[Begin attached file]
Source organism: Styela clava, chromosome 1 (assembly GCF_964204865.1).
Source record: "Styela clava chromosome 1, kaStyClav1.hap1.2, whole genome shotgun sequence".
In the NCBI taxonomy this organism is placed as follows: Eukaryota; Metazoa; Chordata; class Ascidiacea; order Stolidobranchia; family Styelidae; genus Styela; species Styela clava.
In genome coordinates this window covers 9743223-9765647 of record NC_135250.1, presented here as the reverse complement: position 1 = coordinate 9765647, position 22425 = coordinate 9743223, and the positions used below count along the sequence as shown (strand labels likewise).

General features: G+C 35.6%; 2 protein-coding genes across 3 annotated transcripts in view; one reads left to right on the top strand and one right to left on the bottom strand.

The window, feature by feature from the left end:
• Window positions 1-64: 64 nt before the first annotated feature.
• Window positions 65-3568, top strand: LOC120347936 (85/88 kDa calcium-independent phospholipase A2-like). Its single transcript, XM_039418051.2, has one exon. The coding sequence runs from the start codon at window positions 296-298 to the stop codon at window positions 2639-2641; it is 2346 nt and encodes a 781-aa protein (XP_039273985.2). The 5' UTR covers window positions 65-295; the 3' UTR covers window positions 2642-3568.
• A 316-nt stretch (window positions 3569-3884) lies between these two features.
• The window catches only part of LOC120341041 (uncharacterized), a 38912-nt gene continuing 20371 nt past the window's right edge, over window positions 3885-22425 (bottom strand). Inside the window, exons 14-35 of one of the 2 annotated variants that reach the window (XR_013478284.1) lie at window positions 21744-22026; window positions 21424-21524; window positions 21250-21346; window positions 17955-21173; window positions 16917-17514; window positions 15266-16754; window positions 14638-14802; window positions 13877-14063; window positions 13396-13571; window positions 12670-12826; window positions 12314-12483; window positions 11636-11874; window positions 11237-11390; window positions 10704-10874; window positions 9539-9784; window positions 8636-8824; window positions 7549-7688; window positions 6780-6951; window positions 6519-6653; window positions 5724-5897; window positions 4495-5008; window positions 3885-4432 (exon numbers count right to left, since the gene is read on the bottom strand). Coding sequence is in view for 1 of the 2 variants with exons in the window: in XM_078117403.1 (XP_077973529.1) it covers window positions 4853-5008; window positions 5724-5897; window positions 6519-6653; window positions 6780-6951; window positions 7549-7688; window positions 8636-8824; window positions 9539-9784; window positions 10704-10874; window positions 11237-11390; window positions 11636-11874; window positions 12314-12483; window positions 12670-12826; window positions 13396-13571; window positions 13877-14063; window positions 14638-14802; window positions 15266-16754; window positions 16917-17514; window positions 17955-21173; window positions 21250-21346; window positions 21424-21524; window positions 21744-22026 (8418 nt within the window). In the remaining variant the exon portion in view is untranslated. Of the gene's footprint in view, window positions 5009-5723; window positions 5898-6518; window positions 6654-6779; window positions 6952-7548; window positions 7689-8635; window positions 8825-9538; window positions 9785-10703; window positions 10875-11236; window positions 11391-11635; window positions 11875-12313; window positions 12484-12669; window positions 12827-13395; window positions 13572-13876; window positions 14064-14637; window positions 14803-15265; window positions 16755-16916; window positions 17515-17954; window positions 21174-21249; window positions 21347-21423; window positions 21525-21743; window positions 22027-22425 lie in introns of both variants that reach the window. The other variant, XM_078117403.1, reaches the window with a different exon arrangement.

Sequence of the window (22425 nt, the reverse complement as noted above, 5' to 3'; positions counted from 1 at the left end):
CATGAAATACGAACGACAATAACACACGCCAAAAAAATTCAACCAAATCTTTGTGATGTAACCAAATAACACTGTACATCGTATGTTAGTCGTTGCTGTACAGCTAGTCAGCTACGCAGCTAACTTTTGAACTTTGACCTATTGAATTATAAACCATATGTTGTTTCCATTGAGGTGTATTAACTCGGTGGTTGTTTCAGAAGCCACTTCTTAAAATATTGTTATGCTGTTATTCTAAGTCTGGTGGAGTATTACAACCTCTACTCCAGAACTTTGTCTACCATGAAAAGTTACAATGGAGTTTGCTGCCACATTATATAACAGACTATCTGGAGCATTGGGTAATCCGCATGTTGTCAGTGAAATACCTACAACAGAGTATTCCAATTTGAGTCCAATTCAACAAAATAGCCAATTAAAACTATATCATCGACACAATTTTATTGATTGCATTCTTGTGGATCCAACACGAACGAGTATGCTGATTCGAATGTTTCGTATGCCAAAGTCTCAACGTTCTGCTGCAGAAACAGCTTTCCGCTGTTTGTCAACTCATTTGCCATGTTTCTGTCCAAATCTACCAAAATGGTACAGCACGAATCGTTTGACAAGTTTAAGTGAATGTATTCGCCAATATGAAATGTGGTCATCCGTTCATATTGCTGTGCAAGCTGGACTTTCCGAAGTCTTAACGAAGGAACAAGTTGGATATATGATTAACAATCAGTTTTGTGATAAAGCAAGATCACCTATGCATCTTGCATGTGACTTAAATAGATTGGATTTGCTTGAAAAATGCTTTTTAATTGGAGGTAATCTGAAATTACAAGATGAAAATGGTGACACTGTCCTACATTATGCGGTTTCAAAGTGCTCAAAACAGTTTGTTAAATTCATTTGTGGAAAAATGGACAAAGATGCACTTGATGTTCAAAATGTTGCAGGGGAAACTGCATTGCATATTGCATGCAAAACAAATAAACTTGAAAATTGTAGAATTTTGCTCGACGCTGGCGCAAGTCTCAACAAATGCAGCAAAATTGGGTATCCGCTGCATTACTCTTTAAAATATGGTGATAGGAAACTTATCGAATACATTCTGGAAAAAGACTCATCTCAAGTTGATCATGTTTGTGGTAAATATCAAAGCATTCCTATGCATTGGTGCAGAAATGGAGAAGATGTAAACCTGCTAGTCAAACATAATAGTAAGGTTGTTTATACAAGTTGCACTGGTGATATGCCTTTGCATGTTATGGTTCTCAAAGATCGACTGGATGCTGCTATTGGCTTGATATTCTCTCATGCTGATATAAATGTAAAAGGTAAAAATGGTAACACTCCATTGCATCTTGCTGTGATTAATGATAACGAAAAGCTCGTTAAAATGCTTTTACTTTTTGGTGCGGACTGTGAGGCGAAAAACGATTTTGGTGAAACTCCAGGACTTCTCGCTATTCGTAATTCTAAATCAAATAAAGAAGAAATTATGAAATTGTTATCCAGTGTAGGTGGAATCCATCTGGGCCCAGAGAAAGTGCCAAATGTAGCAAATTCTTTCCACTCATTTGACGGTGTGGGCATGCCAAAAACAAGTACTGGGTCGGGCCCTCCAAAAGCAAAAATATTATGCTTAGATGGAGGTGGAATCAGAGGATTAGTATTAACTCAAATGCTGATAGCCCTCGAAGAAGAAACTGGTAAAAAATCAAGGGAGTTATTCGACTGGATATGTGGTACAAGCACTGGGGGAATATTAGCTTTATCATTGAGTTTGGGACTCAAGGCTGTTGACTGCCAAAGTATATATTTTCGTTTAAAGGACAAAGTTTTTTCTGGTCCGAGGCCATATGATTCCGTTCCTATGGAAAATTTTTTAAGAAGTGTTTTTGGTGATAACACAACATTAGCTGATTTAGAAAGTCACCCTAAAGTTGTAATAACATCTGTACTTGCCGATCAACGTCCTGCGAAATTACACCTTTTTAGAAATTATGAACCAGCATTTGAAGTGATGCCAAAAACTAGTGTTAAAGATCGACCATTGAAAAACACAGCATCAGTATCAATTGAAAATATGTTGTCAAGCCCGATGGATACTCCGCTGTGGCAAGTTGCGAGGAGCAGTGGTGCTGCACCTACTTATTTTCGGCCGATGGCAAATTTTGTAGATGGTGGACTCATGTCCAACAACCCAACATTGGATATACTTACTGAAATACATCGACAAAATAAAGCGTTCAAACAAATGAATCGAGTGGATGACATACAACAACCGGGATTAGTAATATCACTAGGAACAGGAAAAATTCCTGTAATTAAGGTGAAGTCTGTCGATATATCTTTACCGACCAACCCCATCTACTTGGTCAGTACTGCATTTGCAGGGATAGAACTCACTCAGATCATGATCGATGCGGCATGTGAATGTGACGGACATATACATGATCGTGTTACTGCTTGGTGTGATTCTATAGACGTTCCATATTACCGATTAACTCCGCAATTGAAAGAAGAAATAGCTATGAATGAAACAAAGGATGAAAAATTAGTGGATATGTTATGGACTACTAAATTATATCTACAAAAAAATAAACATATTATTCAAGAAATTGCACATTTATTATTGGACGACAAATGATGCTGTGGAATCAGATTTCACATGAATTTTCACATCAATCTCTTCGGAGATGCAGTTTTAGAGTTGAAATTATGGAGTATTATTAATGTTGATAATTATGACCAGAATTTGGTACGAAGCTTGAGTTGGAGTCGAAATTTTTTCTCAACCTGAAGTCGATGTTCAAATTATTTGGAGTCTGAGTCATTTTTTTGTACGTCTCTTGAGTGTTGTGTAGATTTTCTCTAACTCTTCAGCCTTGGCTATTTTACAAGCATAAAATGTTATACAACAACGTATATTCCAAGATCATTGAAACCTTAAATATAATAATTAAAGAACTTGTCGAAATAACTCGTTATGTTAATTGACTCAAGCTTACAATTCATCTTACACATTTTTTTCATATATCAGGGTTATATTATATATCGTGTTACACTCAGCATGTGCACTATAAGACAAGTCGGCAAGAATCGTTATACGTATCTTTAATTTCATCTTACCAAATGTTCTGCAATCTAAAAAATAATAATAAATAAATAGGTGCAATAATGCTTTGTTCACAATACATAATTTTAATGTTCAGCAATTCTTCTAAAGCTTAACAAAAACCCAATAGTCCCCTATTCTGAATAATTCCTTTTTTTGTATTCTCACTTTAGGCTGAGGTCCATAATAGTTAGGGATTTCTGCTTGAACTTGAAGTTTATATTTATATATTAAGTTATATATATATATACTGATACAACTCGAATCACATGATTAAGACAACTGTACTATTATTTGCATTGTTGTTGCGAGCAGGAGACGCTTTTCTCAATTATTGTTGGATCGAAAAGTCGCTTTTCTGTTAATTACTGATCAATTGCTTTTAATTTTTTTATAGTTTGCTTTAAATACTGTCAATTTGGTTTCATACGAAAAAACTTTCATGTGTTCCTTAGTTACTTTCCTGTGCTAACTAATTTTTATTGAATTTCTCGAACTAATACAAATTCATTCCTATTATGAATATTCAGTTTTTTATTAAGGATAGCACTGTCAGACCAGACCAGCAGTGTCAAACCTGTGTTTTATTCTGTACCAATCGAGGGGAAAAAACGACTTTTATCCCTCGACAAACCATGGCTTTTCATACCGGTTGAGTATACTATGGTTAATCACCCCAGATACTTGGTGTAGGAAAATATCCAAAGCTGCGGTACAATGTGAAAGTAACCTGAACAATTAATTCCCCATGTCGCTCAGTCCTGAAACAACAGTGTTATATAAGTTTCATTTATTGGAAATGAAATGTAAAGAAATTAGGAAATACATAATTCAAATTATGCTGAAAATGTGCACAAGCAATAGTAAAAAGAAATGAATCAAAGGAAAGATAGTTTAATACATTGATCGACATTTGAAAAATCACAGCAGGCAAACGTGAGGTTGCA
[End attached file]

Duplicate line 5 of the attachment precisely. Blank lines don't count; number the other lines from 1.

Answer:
General features: G+C 35.6%; 2 protein-coding genes across 3 annotated transcripts in view; one reads left to right on the top strand and one right to left on the bottom strand.